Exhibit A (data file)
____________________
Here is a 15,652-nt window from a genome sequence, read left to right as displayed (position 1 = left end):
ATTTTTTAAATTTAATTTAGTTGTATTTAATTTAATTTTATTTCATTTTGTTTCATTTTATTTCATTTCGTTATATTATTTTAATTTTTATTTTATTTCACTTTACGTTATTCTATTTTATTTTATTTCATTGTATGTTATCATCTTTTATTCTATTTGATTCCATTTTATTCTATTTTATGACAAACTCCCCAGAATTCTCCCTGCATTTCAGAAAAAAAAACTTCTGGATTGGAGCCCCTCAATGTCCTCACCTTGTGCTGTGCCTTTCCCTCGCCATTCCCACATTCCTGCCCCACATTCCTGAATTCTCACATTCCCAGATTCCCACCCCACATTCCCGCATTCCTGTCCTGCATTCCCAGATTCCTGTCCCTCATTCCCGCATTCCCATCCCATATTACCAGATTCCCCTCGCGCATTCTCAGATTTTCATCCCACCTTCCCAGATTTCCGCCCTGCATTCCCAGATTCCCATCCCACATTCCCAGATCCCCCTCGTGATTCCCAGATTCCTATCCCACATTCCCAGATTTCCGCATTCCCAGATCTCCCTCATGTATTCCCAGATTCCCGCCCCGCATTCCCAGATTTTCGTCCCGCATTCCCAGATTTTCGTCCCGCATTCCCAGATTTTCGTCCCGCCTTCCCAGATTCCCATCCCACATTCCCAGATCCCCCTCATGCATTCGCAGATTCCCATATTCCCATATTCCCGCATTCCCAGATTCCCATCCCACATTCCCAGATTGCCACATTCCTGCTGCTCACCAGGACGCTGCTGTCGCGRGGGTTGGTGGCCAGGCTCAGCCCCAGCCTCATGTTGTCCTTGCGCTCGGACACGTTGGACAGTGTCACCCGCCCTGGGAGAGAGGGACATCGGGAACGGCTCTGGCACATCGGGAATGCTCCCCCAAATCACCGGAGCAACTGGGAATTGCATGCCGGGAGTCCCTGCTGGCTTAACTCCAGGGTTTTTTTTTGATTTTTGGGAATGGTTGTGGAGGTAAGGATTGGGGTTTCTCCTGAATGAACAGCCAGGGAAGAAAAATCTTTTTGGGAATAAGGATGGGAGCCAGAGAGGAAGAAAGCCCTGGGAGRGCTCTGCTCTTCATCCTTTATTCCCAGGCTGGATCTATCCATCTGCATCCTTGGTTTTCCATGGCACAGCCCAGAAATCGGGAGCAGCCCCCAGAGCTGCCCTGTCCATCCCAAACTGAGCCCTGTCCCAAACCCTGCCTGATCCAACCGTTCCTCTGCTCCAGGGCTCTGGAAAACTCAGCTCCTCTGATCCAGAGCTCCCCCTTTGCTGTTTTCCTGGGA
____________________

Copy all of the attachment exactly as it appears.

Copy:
Here is a 15,652-nt window from a genome sequence, read left to right as displayed (position 1 = left end):
ATTTTTTAAATTTAATTTAGTTGTATTTAATTTAATTTTATTTCATTTTGTTTCATTTTATTTCATTTCGTTATATTATTTTAATTTTTATTTTATTTCACTTTACGTTATTCTATTTTATTTTATTTCATTGTATGTTATCATCTTTTATTCTATTTGATTCCATTTTATTCTATTTTATGACAAACTCCCCAGAATTCTCCCTGCATTTCAGAAAAAAAAACTTCTGGATTGGAGCCCCTCAATGTCCTCACCTTGTGCTGTGCCTTTCCCTCGCCATTCCCACATTCCTGCCCCACATTCCTGAATTCTCACATTCCCAGATTCCCACCCCACATTCCCGCATTCCTGTCCTGCATTCCCAGATTCCTGTCCCTCATTCCCGCATTCCCATCCCATATTACCAGATTCCCCTCGCGCATTCTCAGATTTTCATCCCACCTTCCCAGATTTCCGCCCTGCATTCCCAGATTCCCATCCCACATTCCCAGATCCCCCTCGTGATTCCCAGATTCCTATCCCACATTCCCAGATTTCCGCATTCCCAGATCTCCCTCATGTATTCCCAGATTCCCGCCCCGCATTCCCAGATTTTCGTCCCGCATTCCCAGATTTTCGTCCCGCATTCCCAGATTTTCGTCCCGCCTTCCCAGATTCCCATCCCACATTCCCAGATCCCCCTCATGCATTCGCAGATTCCCATATTCCCATATTCCCGCATTCCCAGATTCCCATCCCACATTCCCAGATTGCCACATTCCTGCTGCTCACCAGGACGCTGCTGTCGCGRGGGTTGGTGGCCAGGCTCAGCCCCAGCCTCATGTTGTCCTTGCGCTCGGACACGTTGGACAGTGTCACCCGCCCTGGGAGAGAGGGACATCGGGAACGGCTCTGGCACATCGGGAATGCTCCCCCAAATCACCGGAGCAACTGGGAATTGCATGCCGGGAGTCCCTGCTGGCTTAACTCCAGGGTTTTTTTTTGATTTTTGGGAATGGTTGTGGAGGTAAGGATTGGGGTTTCTCCTGAATGAACAGCCAGGGAAGAAAAATCTTTTTGGGAATAAGGATGGGAGCCAGAGAGGAAGAAAGCCCTGGGAGRGCTCTGCTCTTCATCCTTTATTCCCAGGCTGGATCTATCCATCTGCATCCTTGGTTTTCCATGGCACAGCCCAGAAATCGGGAGCAGCCCCCAGAGCTGCCCTGTCCATCCCAAACTGAGCCCTGTCCCAAACCCTGCCTGATCCAACCGTTCCTCTGCTCCAGGGCTCTGGAAAACTCAGCTCCTCTGATCCAGAGCTCCCCCTTTGCTGTTTTCCTGGGA